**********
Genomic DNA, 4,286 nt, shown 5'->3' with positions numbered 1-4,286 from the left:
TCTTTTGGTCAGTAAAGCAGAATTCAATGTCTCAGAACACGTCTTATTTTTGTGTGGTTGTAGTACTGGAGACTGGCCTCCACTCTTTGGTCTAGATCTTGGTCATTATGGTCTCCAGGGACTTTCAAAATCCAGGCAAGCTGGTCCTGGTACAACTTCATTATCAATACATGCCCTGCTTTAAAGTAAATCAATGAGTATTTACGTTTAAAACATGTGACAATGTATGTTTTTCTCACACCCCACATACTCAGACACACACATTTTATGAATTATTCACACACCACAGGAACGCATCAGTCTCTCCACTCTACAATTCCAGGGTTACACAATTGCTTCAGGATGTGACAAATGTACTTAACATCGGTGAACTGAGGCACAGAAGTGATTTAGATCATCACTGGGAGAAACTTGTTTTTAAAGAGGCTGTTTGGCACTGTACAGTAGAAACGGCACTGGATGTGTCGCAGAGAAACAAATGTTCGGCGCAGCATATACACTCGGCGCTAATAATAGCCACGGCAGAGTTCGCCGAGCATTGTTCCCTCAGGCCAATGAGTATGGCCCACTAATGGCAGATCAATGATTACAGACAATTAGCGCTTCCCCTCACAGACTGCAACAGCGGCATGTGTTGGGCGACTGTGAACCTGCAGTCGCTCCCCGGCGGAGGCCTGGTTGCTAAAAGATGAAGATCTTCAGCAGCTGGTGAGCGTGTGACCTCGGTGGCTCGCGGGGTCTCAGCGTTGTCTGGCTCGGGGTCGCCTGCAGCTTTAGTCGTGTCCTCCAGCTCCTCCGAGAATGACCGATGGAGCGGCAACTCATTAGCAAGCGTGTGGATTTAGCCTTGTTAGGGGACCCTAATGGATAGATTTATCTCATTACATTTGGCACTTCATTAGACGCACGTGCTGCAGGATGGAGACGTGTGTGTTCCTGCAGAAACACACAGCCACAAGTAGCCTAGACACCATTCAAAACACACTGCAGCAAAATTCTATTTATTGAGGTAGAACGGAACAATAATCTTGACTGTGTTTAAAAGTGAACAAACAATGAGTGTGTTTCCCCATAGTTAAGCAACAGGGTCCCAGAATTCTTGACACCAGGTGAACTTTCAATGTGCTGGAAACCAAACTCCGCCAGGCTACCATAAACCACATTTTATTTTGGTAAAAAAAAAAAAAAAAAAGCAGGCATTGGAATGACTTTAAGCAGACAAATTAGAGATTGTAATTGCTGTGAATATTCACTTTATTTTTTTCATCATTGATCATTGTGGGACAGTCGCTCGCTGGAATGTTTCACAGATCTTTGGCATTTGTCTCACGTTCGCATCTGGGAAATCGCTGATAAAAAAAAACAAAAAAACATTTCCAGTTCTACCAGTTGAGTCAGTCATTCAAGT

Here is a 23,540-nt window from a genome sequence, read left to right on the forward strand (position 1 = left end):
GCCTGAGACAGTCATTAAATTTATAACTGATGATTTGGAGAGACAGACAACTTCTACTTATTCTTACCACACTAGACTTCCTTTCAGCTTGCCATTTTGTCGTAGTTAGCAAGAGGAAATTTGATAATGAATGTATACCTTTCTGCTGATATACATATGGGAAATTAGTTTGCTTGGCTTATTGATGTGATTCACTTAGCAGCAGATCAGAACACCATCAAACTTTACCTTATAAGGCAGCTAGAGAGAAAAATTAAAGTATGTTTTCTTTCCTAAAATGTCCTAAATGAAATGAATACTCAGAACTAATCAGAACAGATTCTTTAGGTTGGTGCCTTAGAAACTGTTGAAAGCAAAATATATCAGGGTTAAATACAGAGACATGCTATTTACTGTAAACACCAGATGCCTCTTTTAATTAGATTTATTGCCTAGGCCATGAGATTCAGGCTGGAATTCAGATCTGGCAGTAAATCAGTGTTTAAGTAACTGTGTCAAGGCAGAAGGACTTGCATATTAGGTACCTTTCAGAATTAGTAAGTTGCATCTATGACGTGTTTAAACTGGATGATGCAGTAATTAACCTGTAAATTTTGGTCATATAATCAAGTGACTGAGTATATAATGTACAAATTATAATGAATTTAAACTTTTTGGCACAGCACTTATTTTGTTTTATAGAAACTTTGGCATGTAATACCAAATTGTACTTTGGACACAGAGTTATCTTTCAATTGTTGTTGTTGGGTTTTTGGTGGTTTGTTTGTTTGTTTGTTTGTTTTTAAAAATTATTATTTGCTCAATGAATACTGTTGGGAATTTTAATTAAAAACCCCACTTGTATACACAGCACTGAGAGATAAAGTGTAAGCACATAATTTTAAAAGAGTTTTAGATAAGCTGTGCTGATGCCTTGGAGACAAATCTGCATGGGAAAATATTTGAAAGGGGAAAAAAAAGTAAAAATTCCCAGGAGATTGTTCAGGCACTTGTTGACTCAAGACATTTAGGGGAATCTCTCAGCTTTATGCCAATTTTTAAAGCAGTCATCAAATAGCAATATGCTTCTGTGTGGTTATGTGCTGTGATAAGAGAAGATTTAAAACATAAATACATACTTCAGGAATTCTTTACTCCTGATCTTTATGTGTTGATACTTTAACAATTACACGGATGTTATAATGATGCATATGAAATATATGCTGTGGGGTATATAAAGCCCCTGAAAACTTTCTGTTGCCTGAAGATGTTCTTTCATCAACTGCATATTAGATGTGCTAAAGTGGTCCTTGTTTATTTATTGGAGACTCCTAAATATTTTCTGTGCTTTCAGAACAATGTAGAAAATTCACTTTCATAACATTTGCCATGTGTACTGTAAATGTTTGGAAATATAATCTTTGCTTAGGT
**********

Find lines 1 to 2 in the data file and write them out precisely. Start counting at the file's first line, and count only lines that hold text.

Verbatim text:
Genomic DNA, 4,286 nt, shown 5'->3' with positions numbered 1-4,286 from the left:
TCTTTTGGTCAGTAAAGCAGAATTCAATGTCTCAGAACACGTCTTATTTTTGTGTGGTTGTAGTACTGGAGACTGGCCTCCACTCTTTGGTCTAGATCTTGGTCATTATGGTCTCCAGGGACTTTCAAAATCCAGGCAAGCTGGTCCTGGTACAACTTCATTATCAATACATGCCCTGCTTTAAAGTAAATCAATGAGTATTTACGTTTAAAACATGTGACAATGTATGTTTTTCTCACACCCCACATACTCAGACACACACATTTTATGAATTATTCACACACCACAGGAACGCATCAGTCTCTCCACTCTACAATTCCAGGGTTACACAATTGCTTCAGGATGTGACAAATGTACTTAACATCGGTGAACTGAGGCACAGAAGTGATTTAGATCATCACTGGGAGAAACTTGTTTTTAAAGAGGCTGTTTGGCACTGTACAGTAGAAACGGCACTGGATGTGTCGCAGAGAAACAAATGTTCGGCGCAGCATATACACTCGGCGCTAATAATAGCCACGGCAGAGTTCGCCGAGCATTGTTCCCTCAGGCCAATGAGTATGGCCCACTAATGGCAGATCAATGATTACAGACAATTAGCGCTTCCCCTCACAGACTGCAACAGCGGCATGTGTTGGGCGACTGTGAACCTGCAGTCGCTCCCCGGCGGAGGCCTGGTTGCTAAAAGATGAAGATCTTCAGCAGCTGGTGAGCGTGTGACCTCGGTGGCTCGCGGGGTCTCAGCGTTGTCTGGCTCGGGGTCGCCTGCAGCTTTAGTCGTGTCCTCCAGCTCCTCCGAGAATGACCGATGGAGCGGCAACTCATTAGCAAGCGTGTGGATTTAGCCTTGTTAGGGGACCCTAATGGATAGATTTATCTCATTACATTTGGCACTTCATTAGACGCACGTGCTGCAGGATGGAGACGTGTGTGTTCCTGCAGAAACACACAGCCACAAGTAGCCTAGACACCATTCAAAACACACTGCAGCAAAATTCTATTTATTGAGGTAGAACGGAACAATAATCTTGACTGTGTTTAAAAGTGAACAAACAATGAGTGTGTTTCCCCATAGTTAAGCAACAGGGTCCCAGAATTCTTGACACCAGGTGAACTTTCAATGTGCTGGAAACCAAACTCCGCCAGGCTACCATAAACCACATTTTATTTTGGTAAAAAAAAAAAAAAAAAAGCAGGCATTGGAATGACTTTAAGCAGACAAATTAGAGATTGTAATTGCTGTGAATATTCACTTTATTTTTTTCATCATTGATCATTGTGGGACAGTCGCTCGCTGGAATGTTTCACAGATCTTTGGCATTTGTCTCACGTTCGCATCTGGGAAATCGCTGATAAAAAAAAACAAAAAAACATTTCCAGTTCTACCAGTTGAGTCAGTCATTCAAGT